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High-sugar diets, type 2 diabetes and Alzheimer's disease

Moreira, Paula I.a,b

Current Opinion in Clinical Nutrition and Metabolic Care: July 2013 - Volume 16 - Issue 4 - p 440–445
doi: 10.1097/MCO.0b013e328361c7d1
CARBOHYDRATES: Edited by Luc Tappy and Bettina Mittendorfer

Purpose of review Recent findings suggest that high-sugar diets can lead to cognitive impairment predisposing to neurodegenerative disorders such as Alzheimer's disease. This article discusses metabolic derangements induced by high-fructose/sucrose diets and presents evidence for the involvement of insulin resistance in sporadic Alzheimer's disease pathogenesis.

Recent findings There has been much concern regarding the role of dietary sugars (fructose/sucrose) in the development of type 2 diabetes (T2D). Accumulating evidence has also demonstrated a connection between T2D and Alzheimer's disease. The risk for developing T2D and Alzheimer's disease increases exponentially with age and having T2D increases the risk of developing Alzheimer's disease.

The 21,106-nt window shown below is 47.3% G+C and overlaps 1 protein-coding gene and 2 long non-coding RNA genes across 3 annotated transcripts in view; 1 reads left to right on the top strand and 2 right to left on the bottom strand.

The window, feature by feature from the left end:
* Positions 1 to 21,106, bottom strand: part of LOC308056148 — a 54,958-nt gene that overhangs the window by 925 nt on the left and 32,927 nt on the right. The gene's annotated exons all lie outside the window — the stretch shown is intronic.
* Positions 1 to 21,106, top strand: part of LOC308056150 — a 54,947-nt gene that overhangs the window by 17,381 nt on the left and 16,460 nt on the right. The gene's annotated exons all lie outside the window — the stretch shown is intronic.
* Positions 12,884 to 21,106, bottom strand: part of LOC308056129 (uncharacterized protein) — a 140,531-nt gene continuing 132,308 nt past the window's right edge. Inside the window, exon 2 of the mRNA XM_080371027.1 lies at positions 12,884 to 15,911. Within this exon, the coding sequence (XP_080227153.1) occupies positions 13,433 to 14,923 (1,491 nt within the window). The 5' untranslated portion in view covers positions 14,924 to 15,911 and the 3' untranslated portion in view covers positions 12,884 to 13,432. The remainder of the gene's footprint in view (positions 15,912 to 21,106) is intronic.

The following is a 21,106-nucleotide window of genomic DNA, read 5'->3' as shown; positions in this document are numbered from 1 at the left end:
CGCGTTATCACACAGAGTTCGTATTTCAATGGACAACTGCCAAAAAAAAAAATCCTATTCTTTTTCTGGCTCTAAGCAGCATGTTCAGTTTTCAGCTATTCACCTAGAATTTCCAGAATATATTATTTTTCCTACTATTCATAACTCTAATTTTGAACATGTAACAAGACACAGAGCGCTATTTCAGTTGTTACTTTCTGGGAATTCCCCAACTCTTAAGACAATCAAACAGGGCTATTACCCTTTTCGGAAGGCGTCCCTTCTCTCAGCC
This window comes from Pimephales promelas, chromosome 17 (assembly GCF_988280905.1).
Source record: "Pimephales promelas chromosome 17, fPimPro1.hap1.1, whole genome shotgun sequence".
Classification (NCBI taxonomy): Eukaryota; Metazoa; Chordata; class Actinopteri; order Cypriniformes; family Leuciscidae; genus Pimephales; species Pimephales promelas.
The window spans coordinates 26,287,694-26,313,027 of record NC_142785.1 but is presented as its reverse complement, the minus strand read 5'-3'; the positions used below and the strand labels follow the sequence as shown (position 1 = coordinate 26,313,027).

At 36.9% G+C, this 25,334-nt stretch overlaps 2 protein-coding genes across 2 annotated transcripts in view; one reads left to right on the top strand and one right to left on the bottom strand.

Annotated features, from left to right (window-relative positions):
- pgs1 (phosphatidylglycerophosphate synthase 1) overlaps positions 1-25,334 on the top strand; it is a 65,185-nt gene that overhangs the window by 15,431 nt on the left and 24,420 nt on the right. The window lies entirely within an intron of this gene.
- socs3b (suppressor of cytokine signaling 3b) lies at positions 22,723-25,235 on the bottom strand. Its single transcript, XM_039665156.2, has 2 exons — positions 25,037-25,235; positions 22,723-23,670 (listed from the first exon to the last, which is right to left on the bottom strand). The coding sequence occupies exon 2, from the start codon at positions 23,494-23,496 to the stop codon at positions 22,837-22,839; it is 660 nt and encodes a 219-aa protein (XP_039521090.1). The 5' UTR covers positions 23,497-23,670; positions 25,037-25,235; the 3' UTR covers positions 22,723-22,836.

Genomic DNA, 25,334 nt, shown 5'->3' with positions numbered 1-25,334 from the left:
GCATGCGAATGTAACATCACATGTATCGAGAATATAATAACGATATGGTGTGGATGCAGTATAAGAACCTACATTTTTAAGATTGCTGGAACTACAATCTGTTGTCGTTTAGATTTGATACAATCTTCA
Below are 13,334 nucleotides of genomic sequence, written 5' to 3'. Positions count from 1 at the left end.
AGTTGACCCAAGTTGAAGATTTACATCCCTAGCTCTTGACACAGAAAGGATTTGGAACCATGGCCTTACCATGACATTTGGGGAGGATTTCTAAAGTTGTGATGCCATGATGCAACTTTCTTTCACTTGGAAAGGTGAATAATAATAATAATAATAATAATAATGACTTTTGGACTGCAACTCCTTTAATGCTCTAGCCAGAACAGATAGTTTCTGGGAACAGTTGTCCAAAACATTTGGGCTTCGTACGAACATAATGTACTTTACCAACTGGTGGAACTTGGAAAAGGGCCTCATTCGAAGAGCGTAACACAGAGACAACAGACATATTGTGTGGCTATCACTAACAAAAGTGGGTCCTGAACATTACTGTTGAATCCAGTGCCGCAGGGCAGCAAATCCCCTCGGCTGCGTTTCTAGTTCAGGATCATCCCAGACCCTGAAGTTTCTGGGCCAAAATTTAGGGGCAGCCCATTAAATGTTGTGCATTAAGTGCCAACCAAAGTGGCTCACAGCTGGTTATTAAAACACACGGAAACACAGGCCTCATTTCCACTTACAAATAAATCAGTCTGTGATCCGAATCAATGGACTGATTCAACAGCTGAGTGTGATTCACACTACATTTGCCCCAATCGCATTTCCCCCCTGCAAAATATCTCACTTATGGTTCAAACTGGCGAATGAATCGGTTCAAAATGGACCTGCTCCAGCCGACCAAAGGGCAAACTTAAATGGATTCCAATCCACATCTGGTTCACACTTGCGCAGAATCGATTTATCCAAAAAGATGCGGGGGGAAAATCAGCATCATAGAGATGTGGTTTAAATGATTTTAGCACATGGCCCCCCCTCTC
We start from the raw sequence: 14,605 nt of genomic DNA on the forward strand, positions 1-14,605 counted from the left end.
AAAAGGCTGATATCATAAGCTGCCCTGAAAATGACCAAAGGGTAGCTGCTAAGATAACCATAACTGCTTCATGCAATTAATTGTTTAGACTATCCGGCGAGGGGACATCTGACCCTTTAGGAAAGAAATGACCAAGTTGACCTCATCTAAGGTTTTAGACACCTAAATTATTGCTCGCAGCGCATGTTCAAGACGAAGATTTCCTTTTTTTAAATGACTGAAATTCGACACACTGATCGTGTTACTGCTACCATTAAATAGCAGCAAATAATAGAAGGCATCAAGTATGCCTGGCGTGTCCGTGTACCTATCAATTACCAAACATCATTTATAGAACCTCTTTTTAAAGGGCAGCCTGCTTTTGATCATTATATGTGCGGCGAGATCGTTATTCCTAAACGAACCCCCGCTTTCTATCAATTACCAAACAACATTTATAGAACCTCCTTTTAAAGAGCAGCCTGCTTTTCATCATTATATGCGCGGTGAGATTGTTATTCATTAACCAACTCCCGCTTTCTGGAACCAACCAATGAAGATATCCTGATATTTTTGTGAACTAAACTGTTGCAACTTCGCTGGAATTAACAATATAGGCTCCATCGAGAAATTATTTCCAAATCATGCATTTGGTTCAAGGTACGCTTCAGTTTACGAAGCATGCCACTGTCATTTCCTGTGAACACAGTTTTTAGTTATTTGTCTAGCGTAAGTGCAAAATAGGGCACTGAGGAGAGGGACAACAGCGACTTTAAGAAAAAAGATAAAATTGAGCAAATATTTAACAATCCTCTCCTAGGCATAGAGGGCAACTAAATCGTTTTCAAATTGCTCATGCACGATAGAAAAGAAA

Summary The incidence of T2D increased dramatically over the last decades mainly due to Western lifestyle factors such as lack of exercise and high calorie diets. In fact, high-sugar diets are thought to promote weight gain and insulin resistance predisposing to T2D. To aggravate this scenario, it has been consistently shown that T2D is a risk factor for Alzheimer's disease and both disorders share similar demographic profiles, risk factors, and clinical and biochemical features (e.g. insulin resistance). Therefore, dietary changes can significantly reduce the risk of T2D and Alzheimer's disease and thereby increase the quality of life and improve longevity.

aLaboratory of Physiology, Faculty of Medicine, University of Coimbra

bCenter for Neuroscience and Cell Biology, University of Coimbra, Coimbra, Portugal

Correspondence to Paula I. Moreira, Laboratory of Physiology, Faculty of Medicine, University of Coimbra, 3000-354 Coimbra, Portugal. Tel: +351 239480012; fax: +351 239480034; e-mail:

© 2013 Wolters Kluwer Health | Lippincott Williams & Wilkins